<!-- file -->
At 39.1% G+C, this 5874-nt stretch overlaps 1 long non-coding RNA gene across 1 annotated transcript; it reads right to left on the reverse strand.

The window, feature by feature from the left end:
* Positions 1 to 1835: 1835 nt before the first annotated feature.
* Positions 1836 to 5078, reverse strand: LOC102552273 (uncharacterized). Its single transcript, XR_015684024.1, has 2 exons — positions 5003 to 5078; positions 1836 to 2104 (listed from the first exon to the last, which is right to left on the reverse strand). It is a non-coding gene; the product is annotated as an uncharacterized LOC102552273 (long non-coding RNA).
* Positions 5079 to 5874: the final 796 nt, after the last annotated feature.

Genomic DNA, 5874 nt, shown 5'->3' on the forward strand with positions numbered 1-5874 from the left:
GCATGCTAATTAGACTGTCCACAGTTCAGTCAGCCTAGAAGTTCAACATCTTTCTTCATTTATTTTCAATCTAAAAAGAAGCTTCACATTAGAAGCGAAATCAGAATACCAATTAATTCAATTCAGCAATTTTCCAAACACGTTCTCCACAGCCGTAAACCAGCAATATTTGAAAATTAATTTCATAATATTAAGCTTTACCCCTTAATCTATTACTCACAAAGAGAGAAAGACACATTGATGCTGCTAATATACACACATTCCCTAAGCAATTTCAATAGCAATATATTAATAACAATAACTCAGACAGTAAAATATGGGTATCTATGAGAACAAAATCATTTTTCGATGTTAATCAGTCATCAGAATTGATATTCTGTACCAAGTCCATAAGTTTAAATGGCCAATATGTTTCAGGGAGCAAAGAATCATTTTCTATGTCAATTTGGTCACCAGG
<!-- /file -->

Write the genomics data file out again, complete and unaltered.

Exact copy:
At 39.1% G+C, this 5874-nt stretch overlaps 1 long non-coding RNA gene across 1 annotated transcript; it reads right to left on the reverse strand.

The window, feature by feature from the left end:
* Positions 1 to 1835: 1835 nt before the first annotated feature.
* Positions 1836 to 5078, reverse strand: LOC102552273 (uncharacterized). Its single transcript, XR_015684024.1, has 2 exons — positions 5003 to 5078; positions 1836 to 2104 (listed from the first exon to the last, which is right to left on the reverse strand). It is a non-coding gene; the product is annotated as an uncharacterized LOC102552273 (long non-coding RNA).
* Positions 5079 to 5874: the final 796 nt, after the last annotated feature.

Genomic DNA, 5874 nt, shown 5'->3' on the forward strand with positions numbered 1-5874 from the left:
GCATGCTAATTAGACTGTCCACAGTTCAGTCAGCCTAGAAGTTCAACATCTTTCTTCATTTATTTTCAATCTAAAAAGAAGCTTCACATTAGAAGCGAAATCAGAATACCAATTAATTCAATTCAGCAATTTTCCAAACACGTTCTCCACAGCCGTAAACCAGCAATATTTGAAAATTAATTTCATAATATTAAGCTTTACCCCTTAATCTATTACTCACAAAGAGAGAAAGACACATTGATGCTGCTAATATACACACATTCCCTAAGCAATTTCAATAGCAATATATTAATAACAATAACTCAGACAGTAAAATATGGGTATCTATGAGAACAAAATCATTTTTCGATGTTAATCAGTCATCAGAATTGATATTCTGTACCAAGTCCATAAGTTTAAATGGCCAATATGTTTCAGGGAGCAAAGAATCATTTTCTATGTCAATTTGGTCACCAGG